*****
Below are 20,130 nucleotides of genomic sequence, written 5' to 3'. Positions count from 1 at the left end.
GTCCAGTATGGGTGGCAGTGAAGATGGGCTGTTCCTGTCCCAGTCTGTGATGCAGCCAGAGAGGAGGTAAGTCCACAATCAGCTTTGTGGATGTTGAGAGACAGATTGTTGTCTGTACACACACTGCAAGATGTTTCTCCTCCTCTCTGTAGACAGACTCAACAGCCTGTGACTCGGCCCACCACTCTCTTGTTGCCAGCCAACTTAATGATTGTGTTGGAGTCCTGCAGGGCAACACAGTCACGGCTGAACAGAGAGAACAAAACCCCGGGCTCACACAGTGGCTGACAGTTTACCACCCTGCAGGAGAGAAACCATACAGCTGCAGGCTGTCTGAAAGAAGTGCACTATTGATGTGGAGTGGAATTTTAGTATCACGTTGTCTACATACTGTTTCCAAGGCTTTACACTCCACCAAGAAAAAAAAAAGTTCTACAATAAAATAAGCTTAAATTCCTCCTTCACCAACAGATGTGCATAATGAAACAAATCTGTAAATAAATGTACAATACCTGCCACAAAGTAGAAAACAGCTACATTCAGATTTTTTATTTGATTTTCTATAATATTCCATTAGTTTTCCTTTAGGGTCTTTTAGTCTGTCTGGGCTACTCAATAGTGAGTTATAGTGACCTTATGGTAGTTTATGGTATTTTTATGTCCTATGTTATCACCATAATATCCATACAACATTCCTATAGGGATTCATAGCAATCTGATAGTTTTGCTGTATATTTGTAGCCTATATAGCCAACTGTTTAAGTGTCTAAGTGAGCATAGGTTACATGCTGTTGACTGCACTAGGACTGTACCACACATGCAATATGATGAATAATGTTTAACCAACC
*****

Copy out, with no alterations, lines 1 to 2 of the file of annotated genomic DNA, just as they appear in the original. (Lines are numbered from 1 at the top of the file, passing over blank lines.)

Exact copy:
Below are 20,130 nucleotides of genomic sequence, written 5' to 3'. Positions count from 1 at the left end.
GTCCAGTATGGGTGGCAGTGAAGATGGGCTGTTCCTGTCCCAGTCTGTGATGCAGCCAGAGAGGAGGTAAGTCCACAATCAGCTTTGTGGATGTTGAGAGACAGATTGTTGTCTGTACACACACTGCAAGATGTTTCTCCTCCTCTCTGTAGACAGACTCAACAGCCTGTGACTCGGCCCACCACTCTCTTGTTGCCAGCCAACTTAATGATTGTGTTGGAGTCCTGCAGGGCAACACAGTCACGGCTGAACAGAGAGAACAAAACCCCGGGCTCACACAGTGGCTGACAGTTTACCACCCTGCAGGAGAGAAACCATACAGCTGCAGGCTGTCTGAAAGAAGTGCACTATTGATGTGGAGTGGAATTTTAGTATCACGTTGTCTACATACTGTTTCCAAGGCTTTACACTCCACCAAGAAAAAAAAAAGTTCTACAATAAAATAAGCTTAAATTCCTCCTTCACCAACAGATGTGCATAATGAAACAAATCTGTAAATAAATGTACAATACCTGCCACAAAGTAGAAAACAGCTACATTCAGATTTTTTATTTGATTTTCTATAATATTCCATTAGTTTTCCTTTAGGGTCTTTTAGTCTGTCTGGGCTACTCAATAGTGAGTTATAGTGACCTTATGGTAGTTTATGGTATTTTTATGTCCTATGTTATCACCATAATATCCATACAACATTCCTATAGGGATTCATAGCAATCTGATAGTTTTGCTGTATATTTGTAGCCTATATAGCCAACTGTTTAAGTGTCTAAGTGAGCATAGGTTACATGCTGTTGACTGCACTAGGACTGTACCACACATGCAATATGATGAATAATGTTTAACCAACC